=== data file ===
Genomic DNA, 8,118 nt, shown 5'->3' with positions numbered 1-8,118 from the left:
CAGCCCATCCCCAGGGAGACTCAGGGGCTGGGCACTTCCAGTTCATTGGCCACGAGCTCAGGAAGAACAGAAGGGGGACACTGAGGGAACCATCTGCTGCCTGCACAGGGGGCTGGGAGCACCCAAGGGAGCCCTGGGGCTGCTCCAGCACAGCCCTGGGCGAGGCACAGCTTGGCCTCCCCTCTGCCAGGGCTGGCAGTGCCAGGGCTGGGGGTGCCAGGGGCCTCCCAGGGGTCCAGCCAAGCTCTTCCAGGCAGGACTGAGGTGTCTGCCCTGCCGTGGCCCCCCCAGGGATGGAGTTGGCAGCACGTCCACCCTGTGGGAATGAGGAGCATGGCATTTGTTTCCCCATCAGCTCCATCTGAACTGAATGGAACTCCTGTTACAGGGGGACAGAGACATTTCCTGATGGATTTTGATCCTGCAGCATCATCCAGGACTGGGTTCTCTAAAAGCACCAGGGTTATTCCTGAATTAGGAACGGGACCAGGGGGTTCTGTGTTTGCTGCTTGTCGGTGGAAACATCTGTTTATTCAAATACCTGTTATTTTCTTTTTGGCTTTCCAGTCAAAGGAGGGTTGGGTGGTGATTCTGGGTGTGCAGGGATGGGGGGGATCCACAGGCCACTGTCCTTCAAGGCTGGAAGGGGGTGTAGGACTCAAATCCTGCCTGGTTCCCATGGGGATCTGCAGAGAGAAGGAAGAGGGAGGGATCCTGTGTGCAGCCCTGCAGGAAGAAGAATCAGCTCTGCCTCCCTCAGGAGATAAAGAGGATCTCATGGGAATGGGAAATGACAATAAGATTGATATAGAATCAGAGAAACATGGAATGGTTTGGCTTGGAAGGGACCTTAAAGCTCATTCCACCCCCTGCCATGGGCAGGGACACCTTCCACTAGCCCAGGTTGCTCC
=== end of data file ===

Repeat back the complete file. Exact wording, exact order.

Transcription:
Genomic DNA, 8,118 nt, shown 5'->3' with positions numbered 1-8,118 from the left:
CAGCCCATCCCCAGGGAGACTCAGGGGCTGGGCACTTCCAGTTCATTGGCCACGAGCTCAGGAAGAACAGAAGGGGGACACTGAGGGAACCATCTGCTGCCTGCACAGGGGGCTGGGAGCACCCAAGGGAGCCCTGGGGCTGCTCCAGCACAGCCCTGGGCGAGGCACAGCTTGGCCTCCCCTCTGCCAGGGCTGGCAGTGCCAGGGCTGGGGGTGCCAGGGGCCTCCCAGGGGTCCAGCCAAGCTCTTCCAGGCAGGACTGAGGTGTCTGCCCTGCCGTGGCCCCCCCAGGGATGGAGTTGGCAGCACGTCCACCCTGTGGGAATGAGGAGCATGGCATTTGTTTCCCCATCAGCTCCATCTGAACTGAATGGAACTCCTGTTACAGGGGGACAGAGACATTTCCTGATGGATTTTGATCCTGCAGCATCATCCAGGACTGGGTTCTCTAAAAGCACCAGGGTTATTCCTGAATTAGGAACGGGACCAGGGGGTTCTGTGTTTGCTGCTTGTCGGTGGAAACATCTGTTTATTCAAATACCTGTTATTTTCTTTTTGGCTTTCCAGTCAAAGGAGGGTTGGGTGGTGATTCTGGGTGTGCAGGGATGGGGGGGATCCACAGGCCACTGTCCTTCAAGGCTGGAAGGGGGTGTAGGACTCAAATCCTGCCTGGTTCCCATGGGGATCTGCAGAGAGAAGGAAGAGGGAGGGATCCTGTGTGCAGCCCTGCAGGAAGAAGAATCAGCTCTGCCTCCCTCAGGAGATAAAGAGGATCTCATGGGAATGGGAAATGACAATAAGATTGATATAGAATCAGAGAAACATGGAATGGTTTGGCTTGGAAGGGACCTTAAAGCTCATTCCACCCCCTGCCATGGGCAGGGACACCTTCCACTAGCCCAGGTTGCTCC